By Lisa James
It probably doesn’t surprise you to learn that more than half of all women in America (56.4%, to be exact) say they want to lose weight, according to a recent national health survey.
What you might not know is four men in every ten feel the same way.
A complex mix of body image issues and health concerns can complicate matters when both partners in a relationship decide to tackle weight loss together. But there’s a good reason to make the effort: One study found that spouses were six times more likely to adopt healthy habits if their mates did so.
So where does this leave you and your special someone if you both want to shed some pounds?
The key, say experts, is being aware that men and women tend to perceive weight issues differently—and finding ways to keep your dual weight loss efforts, and your relationship, on track.
Keeping Up Appearances
The problem stems from the ways overweight men and women are seen by society.
“There’s always been this ‘He’s a big/burly/stocky guy’ idea,” says psychotherapist Lydia Hanich, MA, LMFT, author of Honey, Does This Make My Butt Look Big? (Gürze Books). “Those terms are not negative, they’re descriptive.” In contrast, extra weight on women is often described in less-flattering language, such as “chunky.”
As a result, “women see themselves as overweight much quicker than men,” says psychologist Leslie Seppinni, MFT, PsyD, who specializes in weight-loss counseling. “This is in part because women wear more fitted clothes, and their weight gain is more noticeable faster.”
These gender differences can lead to hurt feelings. “Men don’t worry as much about weight so they don’t recognize the depth or intensity of a woman’s experience,” says Hanich. “For a woman, the issue of her eating habits is so complex on so many levels.”
The emotional differences in how men and women respond to weight issues are compounded by the fact that men, much to their mates’ exasperation, lose weight more easily.
“First of all, they have a faster metabolism because their bodies carry more muscle and women’s bodies naturally carry more fat,” explains nutritionist Rovenia Brock, PhD, author of Dr. Ro’s Ten Secrets to Livin’ Healthy (Bantam). “The more muscle you carry, the quicker you can burn fat and calories.”
Men tend to carry fat around their middles. Evidence suggests that such abdominal fat is more readily burned off than deposits in the hips and thighs, where women often carry their extra weight.
Finally, men even “have more collagen in their skin,” says Seppinni. “Therefore, they have less loose skin after weight loss.”
The fact that losing weight is easier for men, plus their tendency to take a do-it-yourself approach to the process, can create discord. What women really want, Hanich notes, is “reassurance. To have someone say ‘It’s okay, honey’ can be so comforting.”
Women need to improve their relationship skills, too.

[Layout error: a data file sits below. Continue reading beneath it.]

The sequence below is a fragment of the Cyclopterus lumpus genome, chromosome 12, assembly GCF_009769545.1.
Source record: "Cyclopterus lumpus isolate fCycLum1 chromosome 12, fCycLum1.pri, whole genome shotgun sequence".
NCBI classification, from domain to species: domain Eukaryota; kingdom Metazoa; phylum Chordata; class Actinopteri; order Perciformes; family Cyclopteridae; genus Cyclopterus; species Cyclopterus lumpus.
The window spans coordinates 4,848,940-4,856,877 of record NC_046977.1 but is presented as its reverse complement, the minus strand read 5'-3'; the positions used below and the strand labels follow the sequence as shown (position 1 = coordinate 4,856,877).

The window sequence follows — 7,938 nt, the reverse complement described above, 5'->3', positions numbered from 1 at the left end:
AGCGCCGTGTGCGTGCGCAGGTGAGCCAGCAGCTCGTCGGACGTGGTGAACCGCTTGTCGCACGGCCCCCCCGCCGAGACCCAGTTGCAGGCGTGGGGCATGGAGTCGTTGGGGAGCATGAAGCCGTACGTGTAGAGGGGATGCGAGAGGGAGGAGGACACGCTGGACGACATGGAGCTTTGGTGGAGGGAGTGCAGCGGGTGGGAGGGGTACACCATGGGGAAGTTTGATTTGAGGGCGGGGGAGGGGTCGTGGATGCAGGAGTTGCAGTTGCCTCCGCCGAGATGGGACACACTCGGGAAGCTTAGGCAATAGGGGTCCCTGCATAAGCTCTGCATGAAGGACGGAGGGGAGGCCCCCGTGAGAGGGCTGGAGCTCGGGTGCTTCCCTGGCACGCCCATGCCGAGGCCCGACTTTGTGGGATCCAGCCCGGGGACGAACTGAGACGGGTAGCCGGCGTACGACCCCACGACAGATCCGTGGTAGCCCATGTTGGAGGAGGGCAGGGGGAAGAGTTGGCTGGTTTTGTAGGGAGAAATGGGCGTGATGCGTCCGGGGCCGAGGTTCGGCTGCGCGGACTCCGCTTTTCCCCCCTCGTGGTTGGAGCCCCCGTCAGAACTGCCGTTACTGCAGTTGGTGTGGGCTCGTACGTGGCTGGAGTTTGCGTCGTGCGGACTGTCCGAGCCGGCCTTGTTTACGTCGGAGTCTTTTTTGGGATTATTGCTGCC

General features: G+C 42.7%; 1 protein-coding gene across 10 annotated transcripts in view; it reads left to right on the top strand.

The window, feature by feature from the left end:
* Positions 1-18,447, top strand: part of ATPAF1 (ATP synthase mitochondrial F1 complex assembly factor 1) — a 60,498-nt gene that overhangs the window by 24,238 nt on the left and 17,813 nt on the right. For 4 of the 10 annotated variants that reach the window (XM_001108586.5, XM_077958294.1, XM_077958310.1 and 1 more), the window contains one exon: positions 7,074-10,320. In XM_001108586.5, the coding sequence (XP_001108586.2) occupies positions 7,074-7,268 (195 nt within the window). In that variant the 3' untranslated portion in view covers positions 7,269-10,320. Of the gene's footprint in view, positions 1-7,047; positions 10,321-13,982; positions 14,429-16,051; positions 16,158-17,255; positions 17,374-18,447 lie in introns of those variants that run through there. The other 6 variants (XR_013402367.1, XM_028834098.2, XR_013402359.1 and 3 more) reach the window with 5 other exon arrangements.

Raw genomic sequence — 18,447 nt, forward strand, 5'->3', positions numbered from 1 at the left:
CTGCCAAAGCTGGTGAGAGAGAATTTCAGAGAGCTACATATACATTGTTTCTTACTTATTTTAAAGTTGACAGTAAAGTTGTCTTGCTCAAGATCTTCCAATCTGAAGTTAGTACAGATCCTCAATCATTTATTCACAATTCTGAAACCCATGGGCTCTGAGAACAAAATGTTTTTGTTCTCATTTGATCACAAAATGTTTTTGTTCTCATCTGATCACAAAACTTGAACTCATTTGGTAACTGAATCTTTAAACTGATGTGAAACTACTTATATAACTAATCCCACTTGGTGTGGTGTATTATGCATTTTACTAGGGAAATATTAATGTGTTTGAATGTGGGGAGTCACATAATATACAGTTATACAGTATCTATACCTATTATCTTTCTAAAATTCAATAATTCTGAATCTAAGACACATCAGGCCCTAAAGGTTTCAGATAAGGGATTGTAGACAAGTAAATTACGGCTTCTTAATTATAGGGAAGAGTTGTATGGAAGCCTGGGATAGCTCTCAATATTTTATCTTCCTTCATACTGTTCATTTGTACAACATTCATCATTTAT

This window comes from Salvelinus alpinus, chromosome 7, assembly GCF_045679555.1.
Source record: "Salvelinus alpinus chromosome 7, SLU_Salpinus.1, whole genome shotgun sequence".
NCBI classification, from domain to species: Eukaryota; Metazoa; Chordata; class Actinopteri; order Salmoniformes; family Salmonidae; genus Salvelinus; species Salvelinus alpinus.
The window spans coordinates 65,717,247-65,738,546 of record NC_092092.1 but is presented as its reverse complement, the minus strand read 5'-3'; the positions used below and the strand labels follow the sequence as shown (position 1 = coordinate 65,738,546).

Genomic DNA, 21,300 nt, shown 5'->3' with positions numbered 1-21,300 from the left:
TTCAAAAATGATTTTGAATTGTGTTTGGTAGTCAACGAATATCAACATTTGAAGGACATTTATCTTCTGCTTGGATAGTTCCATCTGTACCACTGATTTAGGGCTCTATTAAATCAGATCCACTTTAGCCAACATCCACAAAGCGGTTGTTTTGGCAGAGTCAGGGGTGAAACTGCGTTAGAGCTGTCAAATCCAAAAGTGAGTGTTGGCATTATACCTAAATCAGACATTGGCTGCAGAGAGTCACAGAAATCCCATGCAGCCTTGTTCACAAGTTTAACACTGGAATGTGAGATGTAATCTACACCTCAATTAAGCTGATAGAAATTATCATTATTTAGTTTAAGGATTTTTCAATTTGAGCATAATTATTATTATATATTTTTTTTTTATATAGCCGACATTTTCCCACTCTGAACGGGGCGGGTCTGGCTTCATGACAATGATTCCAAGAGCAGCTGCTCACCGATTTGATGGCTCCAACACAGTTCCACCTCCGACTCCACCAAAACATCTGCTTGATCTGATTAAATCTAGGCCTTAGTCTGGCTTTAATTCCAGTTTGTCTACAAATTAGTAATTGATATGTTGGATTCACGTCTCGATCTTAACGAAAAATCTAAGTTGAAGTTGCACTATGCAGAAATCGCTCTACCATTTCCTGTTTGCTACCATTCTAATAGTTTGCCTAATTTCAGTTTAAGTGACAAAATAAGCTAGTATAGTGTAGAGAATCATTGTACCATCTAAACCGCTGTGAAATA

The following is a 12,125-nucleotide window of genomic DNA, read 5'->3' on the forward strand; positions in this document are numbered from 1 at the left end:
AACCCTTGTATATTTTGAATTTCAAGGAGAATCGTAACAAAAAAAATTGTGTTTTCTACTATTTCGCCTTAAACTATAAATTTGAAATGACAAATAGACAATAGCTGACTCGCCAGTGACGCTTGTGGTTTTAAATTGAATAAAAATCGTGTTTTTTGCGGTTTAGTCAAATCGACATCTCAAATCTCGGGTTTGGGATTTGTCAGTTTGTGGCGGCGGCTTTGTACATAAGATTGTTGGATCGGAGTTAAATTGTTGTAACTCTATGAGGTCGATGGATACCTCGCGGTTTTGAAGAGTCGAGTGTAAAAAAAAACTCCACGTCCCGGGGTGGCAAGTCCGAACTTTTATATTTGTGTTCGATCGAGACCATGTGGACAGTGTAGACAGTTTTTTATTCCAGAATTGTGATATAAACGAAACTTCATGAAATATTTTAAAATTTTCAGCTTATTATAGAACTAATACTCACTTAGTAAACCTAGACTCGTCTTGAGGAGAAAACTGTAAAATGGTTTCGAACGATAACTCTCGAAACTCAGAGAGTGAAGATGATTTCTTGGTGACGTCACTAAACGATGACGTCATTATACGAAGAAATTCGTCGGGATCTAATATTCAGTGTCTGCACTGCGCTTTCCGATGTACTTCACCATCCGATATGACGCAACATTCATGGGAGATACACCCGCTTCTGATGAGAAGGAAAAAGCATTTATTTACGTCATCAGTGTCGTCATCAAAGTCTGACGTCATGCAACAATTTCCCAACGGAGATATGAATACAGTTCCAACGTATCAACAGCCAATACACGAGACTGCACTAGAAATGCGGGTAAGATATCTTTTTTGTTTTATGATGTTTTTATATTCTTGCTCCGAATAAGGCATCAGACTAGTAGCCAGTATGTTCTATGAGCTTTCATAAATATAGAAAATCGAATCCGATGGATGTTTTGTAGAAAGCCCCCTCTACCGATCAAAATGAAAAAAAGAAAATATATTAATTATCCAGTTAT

“Women become frustrated when communicating with men regarding weight loss because men often wait until they are told that their health is in jeopardy from issues such as diabetes, hypertension and sleep apnea,” Seppinni says.
Working (Out) Together
Whether it’s for good looks or good health, weight loss for two has to be a cooperative pursuit. But simply agreeing to start a slim-down program isn’t the end of the story: Things tend to go more smoothly when partners talk things over first.
Seppinni suggests asking, “What is our goal as a couple? What is the goal for me as an individual? What is the motivation for losing weight together, and why now?”
For women especially, she says this means not focusing “on the number of pounds lost in comparison to their men but rather how they feel in their clothes and the inches they’ve lost.”
Both parties also have to agree that criticism is taboo. Instead, focus on encouragement.
“Complement each other along the way, even for the small successes,” Seppinni advises. “If one partner loses all their weight and the other continues to struggle, let your spouse know you are still the same person, simply healthier.”
Jealousy can arise when the weight loss is unevenly distributed. One way to avoid that trap is for couples to rediscover what drew them together in the first place. “Find other ways to spend time together, new hobbies and activities,” Seppinni says.
Brock suggests that couples “make a date. Light a couple of candles, have the table set and have a healthy meal prepared.”
What should be in that meal? “Three quarters of your plate should be colorful fruits and vegetables—steamed, raw, grilled—and we don’t want them swimming in fat,” Brock says. “Round out the final quarter with small amounts of lean protein—fish, turkey, beans, tofu or other soy, lean red meat; I would advise organic. And then you can introduce whole grains—brown rice, whole-grain pasta.”
Brock also suggests treating supper prep as playtime. “Prepare meals together; get him to chop vegetables, get him to grill the meat. Feed each other. Make it about the relationship.”
Exercise has to be a component of any couple’s plan. While aerobic exercise such as walking is important, don’t forget weight lifting—the perfect way to increase fat-burning muscle mass.
Brock says some women fear getting muscle-bound. “I tell them, ‘You don’t stand a chance because our bodies carry more fat. What you will do is become toned.’” Guys are generally self-starters in the gym, but women may be more comfortable getting some advice from a trainer.
Seppinni has seen duo diets succeed. “Many people have created a wonderful healthy new lifestyle where the focus is no longer on the scale number but on having a healthy body, and learning to manage their emotions between them,” she says.